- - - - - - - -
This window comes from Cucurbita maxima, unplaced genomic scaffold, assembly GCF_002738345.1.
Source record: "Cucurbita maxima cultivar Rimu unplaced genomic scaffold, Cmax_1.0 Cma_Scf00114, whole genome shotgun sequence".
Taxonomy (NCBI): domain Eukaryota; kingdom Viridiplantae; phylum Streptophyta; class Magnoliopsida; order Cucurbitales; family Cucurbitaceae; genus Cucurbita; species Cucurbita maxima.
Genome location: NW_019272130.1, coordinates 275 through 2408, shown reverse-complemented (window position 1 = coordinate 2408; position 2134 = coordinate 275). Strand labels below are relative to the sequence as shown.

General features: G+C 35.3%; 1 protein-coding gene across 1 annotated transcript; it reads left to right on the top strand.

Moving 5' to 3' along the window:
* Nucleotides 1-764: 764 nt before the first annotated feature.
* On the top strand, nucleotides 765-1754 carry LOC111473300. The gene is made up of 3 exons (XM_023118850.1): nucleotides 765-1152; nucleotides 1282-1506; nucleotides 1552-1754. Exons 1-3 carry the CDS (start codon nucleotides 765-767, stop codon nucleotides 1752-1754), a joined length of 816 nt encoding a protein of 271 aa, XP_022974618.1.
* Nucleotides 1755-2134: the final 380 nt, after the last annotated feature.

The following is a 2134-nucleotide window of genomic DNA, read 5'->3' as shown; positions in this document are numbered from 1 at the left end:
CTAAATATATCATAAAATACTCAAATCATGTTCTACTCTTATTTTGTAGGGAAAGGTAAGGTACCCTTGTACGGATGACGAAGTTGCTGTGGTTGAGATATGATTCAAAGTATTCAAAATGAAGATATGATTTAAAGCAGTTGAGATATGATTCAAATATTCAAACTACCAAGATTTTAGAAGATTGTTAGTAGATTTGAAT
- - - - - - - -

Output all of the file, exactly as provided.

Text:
This window comes from Cucurbita maxima, unplaced genomic scaffold, assembly GCF_002738345.1.
Source record: "Cucurbita maxima cultivar Rimu unplaced genomic scaffold, Cmax_1.0 Cma_Scf00114, whole genome shotgun sequence".
Taxonomy (NCBI): domain Eukaryota; kingdom Viridiplantae; phylum Streptophyta; class Magnoliopsida; order Cucurbitales; family Cucurbitaceae; genus Cucurbita; species Cucurbita maxima.
Genome location: NW_019272130.1, coordinates 275 through 2408, shown reverse-complemented (window position 1 = coordinate 2408; position 2134 = coordinate 275). Strand labels below are relative to the sequence as shown.

General features: G+C 35.3%; 1 protein-coding gene across 1 annotated transcript; it reads left to right on the top strand.

Moving 5' to 3' along the window:
* Nucleotides 1-764: 764 nt before the first annotated feature.
* On the top strand, nucleotides 765-1754 carry LOC111473300. The gene is made up of 3 exons (XM_023118850.1): nucleotides 765-1152; nucleotides 1282-1506; nucleotides 1552-1754. Exons 1-3 carry the CDS (start codon nucleotides 765-767, stop codon nucleotides 1752-1754), a joined length of 816 nt encoding a protein of 271 aa, XP_022974618.1.
* Nucleotides 1755-2134: the final 380 nt, after the last annotated feature.

The following is a 2134-nucleotide window of genomic DNA, read 5'->3' as shown; positions in this document are numbered from 1 at the left end:
CTAAATATATCATAAAATACTCAAATCATGTTCTACTCTTATTTTGTAGGGAAAGGTAAGGTACCCTTGTACGGATGACGAAGTTGCTGTGGTTGAGATATGATTCAAAGTATTCAAAATGAAGATATGATTTAAAGCAGTTGAGATATGATTCAAATATTCAAACTACCAAGATTTTAGAAGATTGTTAGTAGATTTGAAT